Saturday 1 August 2020

# Book Tour # Tour Kickoff

#GuestPost - Bad Dialogue: The Book Killer by @CgWriter - #BookTour

About The Book Series
Check out the Book on Amazon

Ready For The World: Driver’s Education

Ready For The World: Driver’s Education follows the story of Brandon Delacruz, a fifteen-year-old Filipino American teenager trying to make his way through life during the late 1980s. What Brandon wants out of life is simple: a cool car, a chance to be one of the cool kids at school, and most of all, a cool girlfriend. But instead, all he has are his loving family and his lifelong friends, Josh and Ally, to help him get through the minefield of high school life. 

As he looks for ways to get the car and status, Brandon fails to realize that the girl he’s been searching for has been there all along. But before he and Ally can explore a new relationship, a tragedy occurs that changes their lives. And now Brandon will have to find a way to balance his deep friendship with the excitement, trepidation, and complexity that young love brings...all while trying to keep his grades up.

Check out the Book on Amazon

Ready For The World: Superstar

Things couldn’t be better for Brandon Delacruz. After a long and winding road, he finally has the girl of his dreams. To top it all off, he’s discovered his destiny. He’s going to write the next great novel. Not bad for someone who a few months shy of his sixteenth birthday.

But after a tumultuous start to the year, he finds himself stuck between two girls. On one side is Ally, his best friend since kindergarten who’s suddenly become more of a mystery. And on the other side is Rachel, a brilliant and strong-willed girl that isn’t afraid to speak her mind. As he sorts his feelings out, he’ll find that the world isn’t like the one he’s writing about in his book. Real-life is messy and perplexing, especially in high school. 

And Brandon will learn that life can offer true beauty and grace...and heartbreak.

Bad Dialogue: The Book Killer

We’ve all seen a movie where a character says something so cringe-worthy that we make a face. And if there are too many stretches of bad dialogue, one of two things can happen: 

A) People quit watching and look for something else.
B) People keep watching but turn the movie into a drinking game.  

In either situation, the moviemakers probably didn’t get the reaction that they wanted from the audience.

A good writer will show the reader how it feels and sounds to be in that world. And the dialogue is just one of the ways characters communicate with one another and express themselves.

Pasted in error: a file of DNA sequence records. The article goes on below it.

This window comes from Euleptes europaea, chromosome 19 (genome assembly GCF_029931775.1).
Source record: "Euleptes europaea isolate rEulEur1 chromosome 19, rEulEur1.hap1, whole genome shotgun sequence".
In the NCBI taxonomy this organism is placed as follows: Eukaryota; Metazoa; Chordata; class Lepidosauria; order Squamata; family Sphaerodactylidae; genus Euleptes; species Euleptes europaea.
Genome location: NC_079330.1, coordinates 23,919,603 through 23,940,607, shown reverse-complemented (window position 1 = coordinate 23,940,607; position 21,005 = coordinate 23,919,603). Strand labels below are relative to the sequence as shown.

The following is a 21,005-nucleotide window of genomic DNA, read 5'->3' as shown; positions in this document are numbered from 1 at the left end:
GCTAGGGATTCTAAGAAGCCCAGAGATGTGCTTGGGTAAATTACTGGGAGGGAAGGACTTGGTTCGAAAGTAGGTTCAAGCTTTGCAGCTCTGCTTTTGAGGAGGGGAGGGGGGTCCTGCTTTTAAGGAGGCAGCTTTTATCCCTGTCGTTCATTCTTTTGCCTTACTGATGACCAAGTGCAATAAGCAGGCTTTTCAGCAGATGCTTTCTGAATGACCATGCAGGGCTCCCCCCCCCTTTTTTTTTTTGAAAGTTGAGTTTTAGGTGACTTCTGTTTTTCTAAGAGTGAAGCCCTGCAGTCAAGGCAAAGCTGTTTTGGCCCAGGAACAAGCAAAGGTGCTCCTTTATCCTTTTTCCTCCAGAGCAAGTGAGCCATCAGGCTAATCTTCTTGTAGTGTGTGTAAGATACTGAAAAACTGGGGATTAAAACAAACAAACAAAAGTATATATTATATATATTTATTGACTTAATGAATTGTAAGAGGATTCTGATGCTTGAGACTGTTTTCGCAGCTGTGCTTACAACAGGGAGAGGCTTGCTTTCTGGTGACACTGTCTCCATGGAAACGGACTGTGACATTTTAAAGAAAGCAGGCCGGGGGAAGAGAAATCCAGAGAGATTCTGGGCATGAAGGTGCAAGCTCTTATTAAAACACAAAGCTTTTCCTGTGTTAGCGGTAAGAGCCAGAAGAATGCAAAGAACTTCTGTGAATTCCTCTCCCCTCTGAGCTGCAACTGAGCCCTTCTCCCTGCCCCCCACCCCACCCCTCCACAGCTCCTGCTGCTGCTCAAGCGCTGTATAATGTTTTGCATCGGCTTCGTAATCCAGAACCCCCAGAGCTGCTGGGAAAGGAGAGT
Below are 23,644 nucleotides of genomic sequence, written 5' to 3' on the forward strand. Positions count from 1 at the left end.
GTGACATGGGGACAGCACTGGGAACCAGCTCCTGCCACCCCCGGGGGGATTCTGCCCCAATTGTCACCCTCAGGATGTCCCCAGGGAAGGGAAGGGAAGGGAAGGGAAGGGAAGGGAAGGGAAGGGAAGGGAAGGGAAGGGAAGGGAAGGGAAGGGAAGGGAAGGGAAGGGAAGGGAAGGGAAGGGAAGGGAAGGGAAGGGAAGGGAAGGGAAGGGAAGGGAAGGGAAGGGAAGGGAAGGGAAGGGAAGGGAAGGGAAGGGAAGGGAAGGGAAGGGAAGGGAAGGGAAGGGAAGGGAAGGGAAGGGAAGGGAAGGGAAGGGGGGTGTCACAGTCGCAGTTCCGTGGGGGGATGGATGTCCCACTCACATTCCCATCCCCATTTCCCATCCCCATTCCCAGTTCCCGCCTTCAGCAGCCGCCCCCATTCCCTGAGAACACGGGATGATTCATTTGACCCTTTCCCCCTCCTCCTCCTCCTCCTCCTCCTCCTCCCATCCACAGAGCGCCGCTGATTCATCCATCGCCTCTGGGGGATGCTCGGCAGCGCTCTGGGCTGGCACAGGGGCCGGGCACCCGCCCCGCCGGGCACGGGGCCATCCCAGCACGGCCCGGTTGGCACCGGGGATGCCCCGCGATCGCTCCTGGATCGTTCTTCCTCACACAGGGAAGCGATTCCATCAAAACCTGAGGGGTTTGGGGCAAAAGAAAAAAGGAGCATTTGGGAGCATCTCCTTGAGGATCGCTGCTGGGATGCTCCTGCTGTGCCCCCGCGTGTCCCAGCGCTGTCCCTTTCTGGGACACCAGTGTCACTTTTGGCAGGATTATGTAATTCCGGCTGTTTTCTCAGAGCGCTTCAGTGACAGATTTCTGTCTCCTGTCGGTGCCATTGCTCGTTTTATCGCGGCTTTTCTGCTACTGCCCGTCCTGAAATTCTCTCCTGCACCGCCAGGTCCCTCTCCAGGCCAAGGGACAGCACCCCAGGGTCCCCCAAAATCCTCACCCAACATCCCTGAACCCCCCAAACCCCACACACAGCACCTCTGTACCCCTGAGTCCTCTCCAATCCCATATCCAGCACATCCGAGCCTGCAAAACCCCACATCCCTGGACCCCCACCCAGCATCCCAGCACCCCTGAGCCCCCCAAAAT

For example, here are two friends having a discussion on what they did last night.

“Hello, Darius.”

Darius raised his head. “How are you, Dan?”

“Did you see the baseball game between the Dodgers and Giants last night?"

“Yes, I did,” Darius said with a frown. “As you know, I’m a big Giants fan.”

There’s nothing grammatically wrong with that exchange. But it doesn’t sound the way two friends might actually sound. And that’s where nuance or subtext comes in.

Let’s try again:

“Hello, Darius,” Dan said. His smile stretched across his entire face.

Darius looked up and shook his head. “Dan.”

Dan sat down and put his chair right beside Darius. They were an inch apart. “So,” he said as he put on his Dodger hat. “See the game?”

“Yeah,” Darius said. He gave Dan a playful shove that caused Dan to cackle in a fit of laughter. A second later, Darius couldn’t help but join him.

I used almost the same words of dialogue in both examples. But the second example implies a longtime friendship between the two men. Dan is a Dodger fan and Darius is not. They’re not afraid to tease each other about their opposing fandom. But they’re not about to come to blows over it.

This example also avoids the “information dump” kind of dialogue. In the first example, Darius says: 

“As you know, I’m a big Giants fan.”

If the two characters were really good friends, they would already know this and wouldn’t have to say it. Authors use dialogue to relay important information, character relationships, and feelings. But it needs to sound “right” or it will stop the momentum of the story.

If you’re having trouble with dialogue, try observing people. Listen to what they’re saying and at their tone. Are they happy? Angry? Joking? See what they are doing as they speak. Are they sitting close together or keeping their distance? What are they doing with their hands? Where are they looking? 

And once you have a line of dialogue written, read it aloud. Does it flow off the tongue? Does it sound like something the character would say? Are all the words necessary or can it be shortened? People often speak with a verbal shorthand when talking with friends and a more formal style with a boss, authority figure, or a stranger.

Writing dialogue isn’t easy. But dialogue is more than what a character says. It’s all in what they do, how they speak, and what they don’t say. That’s where the uniqueness of the character is. And that is what makes the reader keep turning the page.

About the Author:

Charmeljun Gallardo is a former Radiologist and author. His first book is  Ready For The World young adult book series. He graduated from San Francisco State University with a Creative Writing degree in 1996. He is a writer, photography enthusiast, sports fan, movie geek, stroke survivor, and an adventurous foodie. He lives in San Diego, California with his wife and son. 

Charmeljun on the Web:


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